Castle Valley Collection #1 Desert Photogrammetry

by Goatogrammetry in Models

Castle Valley Collection #1 Documentation V1.0


Thanks for purchasing "Castle Valley Collection #1" by Goatogrammetry!  

This is a matched photogrammetry set that has been optimized by hoof by a team of goats to be efficient, while not sacrificing quality.  Polygons were placed to maximize shadow casting and silhoutte shape, and the UVs are top notch.  Your viewport wont bog down like it does with regular photogrammetry!

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Sometimes several rocks will share a texture depending on size and the assumed distance one might expect the camera to be in a scene.  For instance, the really awesome boulders and formations that you'll use in the foreground have a higher pixel density than the tall cliffs in the background.

Albedo(sRGB, 4K)

Normals(tangent space, 4K)

Displacement(grayscale, 4K)

Occlusion(grayscale, not 4K)

Roughness (only included for specific objects which have a shiny patina in certain spots, otherwise generated in-shader)

A naming convention is used to match materials to their objects.  The object "CVC_Boulder_01_AJ" uses "CVC_Material_AJ" as its texture. 

To change the color of the whole set at once, open any rock's material in the Shader Editor window.  Click the GROUP NODE "CVC_Tinting_Group" and press "TAB".  This will open the group.  By default, nothing happens here, but there are a few unconnected nodes that you can link to the Group Output node that will turn the entire set gray, as an example.  Roughness is controlled in a similar way, except that the materials for the sandstone "plates" (AW and AX) use image files to control roughness due to some shiny patina in certain spots.

All of the rocks use a "Detail Texture".  This is a repeating texture that blends in micro detail when viewed up close.  

Some rocks use 2 material slots, such as the big cliffs.  Slot 2 is for the smooth top or backside which is not meant to show and gets a very basic material.  The tree uses slot 2 for the translucent foliage shader.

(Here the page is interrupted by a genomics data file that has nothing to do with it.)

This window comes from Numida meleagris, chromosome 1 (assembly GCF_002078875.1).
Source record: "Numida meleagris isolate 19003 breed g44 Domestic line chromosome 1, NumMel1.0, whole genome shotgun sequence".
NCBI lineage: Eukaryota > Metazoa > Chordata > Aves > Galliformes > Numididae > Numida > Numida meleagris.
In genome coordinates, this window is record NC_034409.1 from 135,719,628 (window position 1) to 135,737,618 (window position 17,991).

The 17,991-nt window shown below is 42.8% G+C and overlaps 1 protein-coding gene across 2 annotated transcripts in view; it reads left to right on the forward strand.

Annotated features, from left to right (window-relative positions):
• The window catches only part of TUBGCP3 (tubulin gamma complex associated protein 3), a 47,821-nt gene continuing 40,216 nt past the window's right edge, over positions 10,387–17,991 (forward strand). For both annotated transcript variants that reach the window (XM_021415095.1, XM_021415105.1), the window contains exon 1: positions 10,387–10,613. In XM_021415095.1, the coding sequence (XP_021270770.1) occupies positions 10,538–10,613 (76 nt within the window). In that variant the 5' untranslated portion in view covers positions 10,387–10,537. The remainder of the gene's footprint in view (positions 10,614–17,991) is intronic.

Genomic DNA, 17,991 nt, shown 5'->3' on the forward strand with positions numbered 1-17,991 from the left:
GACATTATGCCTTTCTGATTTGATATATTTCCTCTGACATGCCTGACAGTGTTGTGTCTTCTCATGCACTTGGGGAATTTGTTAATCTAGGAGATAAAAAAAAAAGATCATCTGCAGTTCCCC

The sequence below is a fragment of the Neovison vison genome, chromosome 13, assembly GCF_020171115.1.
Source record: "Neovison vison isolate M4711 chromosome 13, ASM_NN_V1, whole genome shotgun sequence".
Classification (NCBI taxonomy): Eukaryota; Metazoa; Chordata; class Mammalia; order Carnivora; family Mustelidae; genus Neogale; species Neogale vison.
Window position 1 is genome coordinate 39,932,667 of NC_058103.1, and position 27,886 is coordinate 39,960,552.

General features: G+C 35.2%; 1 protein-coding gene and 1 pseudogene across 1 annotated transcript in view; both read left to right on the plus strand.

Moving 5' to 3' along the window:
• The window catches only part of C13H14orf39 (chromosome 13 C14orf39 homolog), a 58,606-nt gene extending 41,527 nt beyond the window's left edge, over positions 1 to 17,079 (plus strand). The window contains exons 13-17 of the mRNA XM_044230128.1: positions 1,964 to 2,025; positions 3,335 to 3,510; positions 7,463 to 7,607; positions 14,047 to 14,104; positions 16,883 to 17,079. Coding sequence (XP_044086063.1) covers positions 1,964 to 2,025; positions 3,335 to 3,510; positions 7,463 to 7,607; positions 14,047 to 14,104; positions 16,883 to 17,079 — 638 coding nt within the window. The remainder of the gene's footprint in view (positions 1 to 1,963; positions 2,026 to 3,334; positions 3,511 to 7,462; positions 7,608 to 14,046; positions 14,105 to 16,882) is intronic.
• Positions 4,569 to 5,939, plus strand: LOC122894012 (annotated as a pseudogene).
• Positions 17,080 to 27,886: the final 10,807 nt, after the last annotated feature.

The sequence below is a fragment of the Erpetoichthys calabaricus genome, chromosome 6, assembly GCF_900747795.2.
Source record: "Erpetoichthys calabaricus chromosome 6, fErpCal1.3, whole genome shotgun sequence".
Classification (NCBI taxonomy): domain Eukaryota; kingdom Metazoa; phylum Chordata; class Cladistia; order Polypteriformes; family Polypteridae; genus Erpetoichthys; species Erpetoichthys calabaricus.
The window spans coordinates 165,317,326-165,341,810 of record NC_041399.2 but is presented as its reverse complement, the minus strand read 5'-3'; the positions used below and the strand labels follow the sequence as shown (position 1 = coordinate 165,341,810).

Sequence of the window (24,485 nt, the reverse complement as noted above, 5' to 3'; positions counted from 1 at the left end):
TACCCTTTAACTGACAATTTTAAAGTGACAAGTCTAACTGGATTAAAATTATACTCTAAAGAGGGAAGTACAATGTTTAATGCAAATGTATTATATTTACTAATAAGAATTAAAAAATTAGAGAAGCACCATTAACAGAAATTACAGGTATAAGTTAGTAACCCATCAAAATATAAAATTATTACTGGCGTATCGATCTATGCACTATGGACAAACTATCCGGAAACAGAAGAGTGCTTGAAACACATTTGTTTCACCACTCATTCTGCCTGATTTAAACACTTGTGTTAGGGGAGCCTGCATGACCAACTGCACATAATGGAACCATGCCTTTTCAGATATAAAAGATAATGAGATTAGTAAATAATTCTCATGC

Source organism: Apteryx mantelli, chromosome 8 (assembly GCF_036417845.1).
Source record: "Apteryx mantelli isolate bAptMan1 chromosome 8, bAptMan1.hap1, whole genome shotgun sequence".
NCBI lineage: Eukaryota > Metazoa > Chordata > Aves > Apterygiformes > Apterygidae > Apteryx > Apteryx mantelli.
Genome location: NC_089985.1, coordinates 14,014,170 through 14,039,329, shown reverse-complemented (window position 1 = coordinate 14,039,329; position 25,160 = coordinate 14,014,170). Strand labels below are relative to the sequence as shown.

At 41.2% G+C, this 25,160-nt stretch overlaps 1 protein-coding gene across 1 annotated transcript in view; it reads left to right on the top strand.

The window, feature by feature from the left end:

Note that EEVEE does NOT SUPPORT DISPLACEMENT, so displacement textures are for CYCLES.

Occlusion maps are included with this set, but not used with the shaders provided because Blender's "Principled BSDF Shader" doesn't support them.  You're getting them just for completeness, in case you wish to use them in a custom shader or for tinting purposes, or in case you need them for other software/render engines.

A special shader called "CVC_Terrain_Material_01" is included, which can mix several of the ground textures via vertex color painting.  Red, Green, and Blue vertices define the different textures.  You can edit the shader to change which textures are drawn, or adjust and tint them as needed.  This shader projects the textures down from above in a tiling manner.



The Castle Valley Collection was made for Eevee!  Everything in the set should be ready to use as is.  

For best results, be sure your Ambient Occlusion is set up to work at a large enough distance.

You'll probably be making large scenes, so be sure to set your light's shadow distance correctly.

I like to use SSGI (Screen Space Global Illumination) for bounced light.  Otherwise, be sure to bake some probes to get that nice indirect lighting-- Its the one thing that Cycles does so much better than Eevee, so we've gotta fake it!



Cycles is great and really creates beautiful bounced light, but there are some issues to be aware of--

Path-tracing render engines can have trouble with lower polygon models' normals in relation to shading.  Specifically, there is something called the 'TERMINATOR PROBLEM' which causes hard edges where there should be a smooth surface.  Blender 2.9+ has an option in "Object Properties-->Shading-->Shadow Terminator Offset" that can help, but if the camera is close, you'll need to crank up the polycount.  Here's how:

In the "Render properties" tab, set Cycles' "Feature Set" to "! Experimental".

Add a SUBDIVISION MODIFIER to the rock.  Set it to "SIMPLE" and 2 or 3 levels of division.  You could also click the "Adaptive Subdivision" checkbox for even better results, but you'll probably have to raise the dicing scale a bit or risk running out of memory.

There is an example shader called "CVC_Displacement_Example_AM".  Apply it to the rock by selecting it in the "Material Properties" tab (Pick it from the dropdown).  If there is a number to the right of the dropdown, that means many objects are using that material.  To make a unique copy of the material which you can safely change, click on that number (It will vanish).  

Go into "Shading Mode" and locate all the texture nodes.  Replace the textures with the ones that match the rock's naming convention.

Now you have a super high poly mesh that Cycles can render correctly up close.  There is an example rock (off to the side) that is set up for Cycles.


If you have any questions, and to check on the progress of future sets, go to

This asset set is royalty free, but please do not share it outside your actual project group-- The goats need to eat too!

Thanks again, and I hope "Castle Valley Collection #1 " lives up to your highest expectations!

Sales 50+
Customer Ratings 3
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Dev Fund Contributor
Published almost 2 years ago
Blender Version 2.91
License Royalty Free
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